• A Skype call to describe your vision and why you want to solve the problem and how they are going to help you deliver that (you want to get them excited about the project, its not enough that they are simply filling in time, they need to be engaged).


You can use what you prefer, a lot of freelancers are resistant to using systems, they are often don’t see the need, if they won’t play the game sack them immediately, it never gets better.

We use Trello for task management and assignment, Slack for Comms and Github for code version control.

Trello is pretty easy to use, we usually have 4 columns

  • Ideas (not in Roadmap) to capture all the good ideas that you are not ready to work on yet,
  • Roadmap what you are committed to building
  • MVP the tasks required to build the Minimal Viable Product
  • Doing
  • Done

A note about Github, so many developers will tell you they can use Git and Github but they have no idea. You need to work this out asap as they will screw your development process if they don’t have a clue.

You can’t just pick Git up in an hour, its a steep learning curve, they shouldn’t be learning on your time if this is your requirement. Ask them to branch your repo and make some changes, commit them and make a pull request and see what happens, you either get a blank look or you get some messages from Github saying its happened.

I use Jira for tasks in my day job and its good for a large team with a complex development environment but its a lot of overhead for a small team and I find it a bit convoluted and the flow is not as easy as Trello, also have used Asana which is ok, again just prefer Trello’s boards and flow.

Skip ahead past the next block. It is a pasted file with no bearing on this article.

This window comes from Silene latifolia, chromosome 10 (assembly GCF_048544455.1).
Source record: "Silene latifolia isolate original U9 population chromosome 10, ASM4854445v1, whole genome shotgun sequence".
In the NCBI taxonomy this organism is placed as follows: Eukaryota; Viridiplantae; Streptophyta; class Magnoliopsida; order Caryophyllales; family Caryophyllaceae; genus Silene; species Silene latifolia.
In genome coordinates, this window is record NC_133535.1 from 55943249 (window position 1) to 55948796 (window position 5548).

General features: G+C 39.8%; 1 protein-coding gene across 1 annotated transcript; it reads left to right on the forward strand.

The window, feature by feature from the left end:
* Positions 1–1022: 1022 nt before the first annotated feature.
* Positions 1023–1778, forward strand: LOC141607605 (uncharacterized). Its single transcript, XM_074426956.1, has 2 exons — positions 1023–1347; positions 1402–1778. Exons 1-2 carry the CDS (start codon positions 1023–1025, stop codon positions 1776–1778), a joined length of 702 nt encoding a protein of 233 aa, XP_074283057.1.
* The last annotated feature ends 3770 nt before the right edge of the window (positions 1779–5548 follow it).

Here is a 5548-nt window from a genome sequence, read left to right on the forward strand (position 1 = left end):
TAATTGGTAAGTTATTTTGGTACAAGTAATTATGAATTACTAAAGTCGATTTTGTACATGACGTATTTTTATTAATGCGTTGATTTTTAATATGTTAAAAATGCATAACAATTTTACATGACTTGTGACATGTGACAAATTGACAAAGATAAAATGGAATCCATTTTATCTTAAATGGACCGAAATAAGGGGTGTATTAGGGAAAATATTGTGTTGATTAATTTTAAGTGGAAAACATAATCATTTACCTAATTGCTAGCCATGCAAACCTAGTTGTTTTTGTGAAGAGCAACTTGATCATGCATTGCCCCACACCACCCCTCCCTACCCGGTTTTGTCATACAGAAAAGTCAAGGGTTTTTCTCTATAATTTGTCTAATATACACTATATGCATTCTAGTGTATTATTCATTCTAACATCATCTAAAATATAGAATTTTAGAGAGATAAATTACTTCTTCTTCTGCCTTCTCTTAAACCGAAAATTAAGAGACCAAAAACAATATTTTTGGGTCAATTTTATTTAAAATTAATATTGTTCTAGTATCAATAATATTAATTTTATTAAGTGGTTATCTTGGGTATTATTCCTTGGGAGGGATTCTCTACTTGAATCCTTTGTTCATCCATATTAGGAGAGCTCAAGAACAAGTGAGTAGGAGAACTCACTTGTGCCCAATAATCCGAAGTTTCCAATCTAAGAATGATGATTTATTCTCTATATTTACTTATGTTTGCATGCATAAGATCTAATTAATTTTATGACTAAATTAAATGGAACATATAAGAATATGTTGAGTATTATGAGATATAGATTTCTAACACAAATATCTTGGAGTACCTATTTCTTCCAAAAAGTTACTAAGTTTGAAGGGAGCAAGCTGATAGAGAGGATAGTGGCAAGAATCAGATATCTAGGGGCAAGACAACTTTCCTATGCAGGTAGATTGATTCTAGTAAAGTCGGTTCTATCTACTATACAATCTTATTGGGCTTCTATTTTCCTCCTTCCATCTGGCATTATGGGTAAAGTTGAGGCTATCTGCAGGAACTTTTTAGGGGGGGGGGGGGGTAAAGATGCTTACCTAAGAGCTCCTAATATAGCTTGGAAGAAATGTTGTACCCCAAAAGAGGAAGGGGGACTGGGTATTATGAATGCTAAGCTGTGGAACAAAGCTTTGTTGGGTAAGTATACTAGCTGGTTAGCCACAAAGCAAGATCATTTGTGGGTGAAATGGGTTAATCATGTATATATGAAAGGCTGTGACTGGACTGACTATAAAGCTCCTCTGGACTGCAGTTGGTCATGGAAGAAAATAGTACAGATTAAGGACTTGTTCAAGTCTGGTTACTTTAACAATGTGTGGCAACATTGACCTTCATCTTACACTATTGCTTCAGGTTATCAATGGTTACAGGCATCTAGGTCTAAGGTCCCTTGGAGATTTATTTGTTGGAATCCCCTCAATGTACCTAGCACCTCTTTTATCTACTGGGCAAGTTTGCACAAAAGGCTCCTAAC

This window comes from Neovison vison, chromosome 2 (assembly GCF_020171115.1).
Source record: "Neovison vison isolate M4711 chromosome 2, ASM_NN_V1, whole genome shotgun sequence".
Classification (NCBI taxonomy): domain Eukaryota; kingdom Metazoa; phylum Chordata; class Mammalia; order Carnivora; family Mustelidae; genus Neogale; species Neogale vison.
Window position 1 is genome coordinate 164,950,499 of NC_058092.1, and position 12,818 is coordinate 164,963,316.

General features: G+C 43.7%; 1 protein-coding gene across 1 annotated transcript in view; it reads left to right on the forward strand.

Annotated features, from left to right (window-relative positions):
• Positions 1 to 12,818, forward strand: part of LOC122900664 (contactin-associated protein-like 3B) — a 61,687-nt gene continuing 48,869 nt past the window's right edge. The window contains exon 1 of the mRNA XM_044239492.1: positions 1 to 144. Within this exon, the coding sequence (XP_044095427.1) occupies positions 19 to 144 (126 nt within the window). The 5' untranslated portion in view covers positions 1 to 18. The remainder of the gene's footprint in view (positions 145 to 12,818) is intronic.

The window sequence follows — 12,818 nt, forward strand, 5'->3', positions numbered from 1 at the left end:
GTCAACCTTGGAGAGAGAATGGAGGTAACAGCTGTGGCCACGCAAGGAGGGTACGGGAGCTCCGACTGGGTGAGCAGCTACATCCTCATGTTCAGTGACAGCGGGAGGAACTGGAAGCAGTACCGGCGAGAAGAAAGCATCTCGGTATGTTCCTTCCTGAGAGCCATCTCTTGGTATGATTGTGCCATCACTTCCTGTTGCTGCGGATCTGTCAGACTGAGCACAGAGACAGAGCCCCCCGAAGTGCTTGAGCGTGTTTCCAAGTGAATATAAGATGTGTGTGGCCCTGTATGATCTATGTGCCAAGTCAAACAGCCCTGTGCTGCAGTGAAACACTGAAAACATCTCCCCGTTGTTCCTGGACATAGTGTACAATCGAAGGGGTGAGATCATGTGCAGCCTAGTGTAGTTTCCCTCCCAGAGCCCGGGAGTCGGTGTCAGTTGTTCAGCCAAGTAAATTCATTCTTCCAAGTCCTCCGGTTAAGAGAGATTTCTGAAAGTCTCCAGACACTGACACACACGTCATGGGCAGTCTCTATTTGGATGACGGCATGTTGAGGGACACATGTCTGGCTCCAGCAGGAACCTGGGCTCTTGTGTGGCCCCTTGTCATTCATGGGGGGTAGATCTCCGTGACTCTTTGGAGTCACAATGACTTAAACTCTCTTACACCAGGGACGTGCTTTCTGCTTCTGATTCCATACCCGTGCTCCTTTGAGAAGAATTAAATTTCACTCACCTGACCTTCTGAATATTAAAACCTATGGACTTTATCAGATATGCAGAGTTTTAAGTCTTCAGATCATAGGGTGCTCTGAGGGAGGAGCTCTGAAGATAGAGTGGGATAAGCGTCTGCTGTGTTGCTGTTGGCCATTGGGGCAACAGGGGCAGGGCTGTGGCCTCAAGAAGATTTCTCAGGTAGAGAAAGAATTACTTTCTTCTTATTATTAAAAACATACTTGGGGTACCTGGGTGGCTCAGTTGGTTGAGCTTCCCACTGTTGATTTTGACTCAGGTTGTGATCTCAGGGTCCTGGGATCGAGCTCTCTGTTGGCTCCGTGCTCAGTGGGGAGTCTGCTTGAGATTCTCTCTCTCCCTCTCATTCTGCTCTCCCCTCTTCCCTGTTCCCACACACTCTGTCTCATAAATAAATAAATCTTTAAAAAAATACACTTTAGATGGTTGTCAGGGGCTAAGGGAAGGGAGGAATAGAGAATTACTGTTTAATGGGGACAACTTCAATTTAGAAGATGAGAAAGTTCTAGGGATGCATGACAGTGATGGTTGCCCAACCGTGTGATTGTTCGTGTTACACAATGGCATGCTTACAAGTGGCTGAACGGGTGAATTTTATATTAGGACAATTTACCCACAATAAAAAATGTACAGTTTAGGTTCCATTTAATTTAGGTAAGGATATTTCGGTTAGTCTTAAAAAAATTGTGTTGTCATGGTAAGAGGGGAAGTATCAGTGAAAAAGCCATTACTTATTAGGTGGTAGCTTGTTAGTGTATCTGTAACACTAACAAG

Slack is fantastic but you need to know when to pick up the phone or video conference and call someone, if you find yourself labouring and starting to get the shits with the person on the other end its time to call.

Daily Habits

You need to establish a time to chat via slack or Skype

You need to chase daily

You need to make them commit to Github regular

You need to make them show you the working product regularly because what happens is they don’t commit, they build whatever they think you wanted or whatever they think they can get away with, but its not what you actually wanted, weeks have gone by and you are pissed off, your money is gone, they are tired and you need to reboot the project. You need to see working code regularly and change course as required.

Hope this is helpful, if you have any great suggestions I would be happy to share them with the readers.